Allanon arrives back in the Kingdom after managing to link up with Will, who in turn learnt that there might be a way to save the Ellcrys even if it is fallen after a quick stop at the now abandoned Druid's Keep, in the desert. They learn that only the Chosen can save the Tree, but she must return willingly, and as things stand, there's no way that Amberle is doing that, and even once she sets about doing that, she has to take it to a safe haven that not even Allanon has ever found before. However, Allanon and Will set out to find her anyway, with Allanon warning the King that his people are in danger from a demonic attack. The King's son, Arion (Daniel MacPherson) who has been raised to believe that the Demons are only myth and legend, tells him that they should be focusing on their real enemies instead, and not be chasing after stories. Arion suggests that Eventine resign ahead of schedule, not wanting him to be viewed as the Mad King who believed in Demons after all the great things that he did for his people, but Eventine remains steadfast, determined that experience should prevail over youth in times of battle.

Back with Amberle, she, much like Will, is apparently attacked by another Troll after entering their territory but we later learn that she is in Wing Hove with Eventine's sister, who is at first suspicious that Amberle is running away because she is pregnant, but eventually believes her. It isn't long however before Amberle is found by both parties interested in her however, and not even Allanon can stop Eventine's sister from being slaughtered by a Fury sent by the Evil Dagda Mor, which then turns its attention on both Amberle and Will, who are pressed into a corner with seemingly little chance of escape.

And that's where the double episode premiere wraps up. It's a fairly interesting story, even if it treads through mostly familiar territory when it comes to the characters and their roles, both Amberle & Will so far look like your typical fantasy protagonists, (developing so far a similar dynamic that reminded me of Rey and Finn from The Force Awakens) Will perhaps more so than Amberle, but both are sort of Chosen Ones in a sense. Allanon also seems to fit the role of the wizened old mentor that fantasy seems to be so so full of, and I'm almost ready to start placing bets on the fact that he won't make it to the end of the series alive (Like oh, so many elderly mentors to younger characters - Obi-Wan Kenobi & Albus Dumbledore to name just two), which is a shame if it does happen, because Manu Bennett is a fantastic, and easily the best, addition to this series in the casting department, so far, offering some great energy to the role as Allanon. He's basically playing the same role that he played as Slade in Arrow when he was helping Oliver in the flashbacks on the Island, tutoring him in the same way that he's going to tutor Will (and maybe Amberle as well?), but I'm okay with this, because the more Manu Bennett gets involved with things, the better. I wasn't following the casting announcements concerning this series and didn't have an idea of his involvement in it at all as far as I can remember, so it was a welcome surprise to see him there. You'll also recgonise Bennett of course from The Hobbit movies, where he voiced Azog, so he has plenty of experience in the fantasy genre as well.

I can see the characters developing over the course of the series and hopefully they will follow the route of The CW's The 100 series, which at first adopted a similar route, introducing them as little more than basic stereotypes before tearing those stereotypes down so that they're pretty much unrecognisable by the end of the season, which would be a great route for the show to follow. There's a lot of promise and potential with The Shannara Chronicles, with one area that I hope the writers to explore being the world before it turned to ruin in some capacity as at this point, we've already had hints such as the highway that Will used as a shortcut before its collapse, and a decaying boat in the desert. There's too much mystery to leave this area unexplored, and I'm really tempted now to read more of Terry Brooks' novels and find out what happens for myself.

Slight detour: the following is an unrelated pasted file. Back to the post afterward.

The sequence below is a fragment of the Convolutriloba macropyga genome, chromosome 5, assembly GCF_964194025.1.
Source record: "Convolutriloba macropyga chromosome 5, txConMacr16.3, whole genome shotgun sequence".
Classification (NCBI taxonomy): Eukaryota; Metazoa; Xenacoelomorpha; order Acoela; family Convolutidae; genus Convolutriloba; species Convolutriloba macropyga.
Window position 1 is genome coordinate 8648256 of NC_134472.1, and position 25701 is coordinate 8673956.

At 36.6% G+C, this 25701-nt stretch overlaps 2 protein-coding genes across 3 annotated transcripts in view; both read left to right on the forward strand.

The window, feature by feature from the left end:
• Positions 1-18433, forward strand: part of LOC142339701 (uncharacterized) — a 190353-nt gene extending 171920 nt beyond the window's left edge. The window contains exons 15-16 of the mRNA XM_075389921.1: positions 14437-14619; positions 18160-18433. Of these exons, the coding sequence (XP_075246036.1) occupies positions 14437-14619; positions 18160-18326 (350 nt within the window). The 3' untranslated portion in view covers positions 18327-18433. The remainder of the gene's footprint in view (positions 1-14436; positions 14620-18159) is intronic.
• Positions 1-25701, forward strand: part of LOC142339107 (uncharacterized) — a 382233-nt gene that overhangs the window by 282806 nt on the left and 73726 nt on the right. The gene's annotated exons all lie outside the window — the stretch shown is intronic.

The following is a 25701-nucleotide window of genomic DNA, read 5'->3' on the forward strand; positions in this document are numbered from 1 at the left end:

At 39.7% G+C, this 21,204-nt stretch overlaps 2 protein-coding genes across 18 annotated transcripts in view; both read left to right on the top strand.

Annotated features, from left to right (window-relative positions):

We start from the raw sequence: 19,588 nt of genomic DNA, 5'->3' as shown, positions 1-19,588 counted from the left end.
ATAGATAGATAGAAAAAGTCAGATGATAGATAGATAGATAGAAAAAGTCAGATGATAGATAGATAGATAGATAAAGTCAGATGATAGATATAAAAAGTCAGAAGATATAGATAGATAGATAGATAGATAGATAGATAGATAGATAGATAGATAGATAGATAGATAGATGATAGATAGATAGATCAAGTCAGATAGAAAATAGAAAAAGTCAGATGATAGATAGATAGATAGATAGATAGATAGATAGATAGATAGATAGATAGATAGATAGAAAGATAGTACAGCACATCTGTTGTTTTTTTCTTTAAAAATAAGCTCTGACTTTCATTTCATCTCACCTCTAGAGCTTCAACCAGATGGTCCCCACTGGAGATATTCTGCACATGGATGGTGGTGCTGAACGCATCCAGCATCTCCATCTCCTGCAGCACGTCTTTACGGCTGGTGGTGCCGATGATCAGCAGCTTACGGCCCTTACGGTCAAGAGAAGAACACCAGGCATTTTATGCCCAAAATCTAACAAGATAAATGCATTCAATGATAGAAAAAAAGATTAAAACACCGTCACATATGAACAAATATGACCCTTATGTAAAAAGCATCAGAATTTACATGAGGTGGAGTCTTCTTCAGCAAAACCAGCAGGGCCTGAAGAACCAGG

The clichés on display here were not just limited to the characters, and The Shannara Chronicles as it turns out, is actually a lot closer to The Lord of the Rings than Game of Thrones, making a nice return to the epic, high fantasy feel. It almost stands alone in a genre full of grimdark stories nowadays (the majority of the authors that I mentioned above all write grimdark fantasy), and it'll be interesting to see what happens as the series goes forward as it doesn't shy away from the darker moments that we get to see here. I'll admit that I didn't see them actually killing off Lorin this early, expecting him to stick around more, even though it was fairly obvious that it was never going to be Amberle who killed him when she was shown the vision. The portrayal of the humans and the Rovers was also interesting and it looks like we're going to be getting a bigger variety of enemies going forward to attempt to thwart Amberle and Will on their quest, not just monsters conjured up by Dagda Mor, who looks pretty intimidating from what we've seen so far even though he may be taking the hands-off approach, preferring to let his minions do the work for now. The prospect of a heist in the future looks exciting as well, as it could be fun to see if the show decides to go down that route.

Now that's my recap and review out of the way, what did you think of Chosen, the first two parts of The Shannara Chronicles? Will you be watching more of MTV's newest fantasy series, or were you put off by the pilot's and won't be returning? Either way, let me know what you thought in the comments below.

Overall Episode Verdict (For both Parts of Chosen): B-
+Manu Bennett!
+Killing off Lorin so early on!
+Nice twist on the usual post apocalyptic stories.
-Most of the characters don't have enough development yet!
-Too clichéd?

About the Author - Milo MJ
Milo is an Arsenal FC supporter and loves TV shows like Battlestar Galactica, Justified, The 100, The Americans and Person of Interest. He reviews Black Sails, Hell on Wheels, The Knick, Manhattan, Murder in the First, Narcos, The Shannara Chronicles and Veep for Spoiler TV as well as books, films and games for his own blog The Fictional Hangout and contributes to comic reviews on a weekly basis for All-Comic.
Recent Reviews (All Reviews)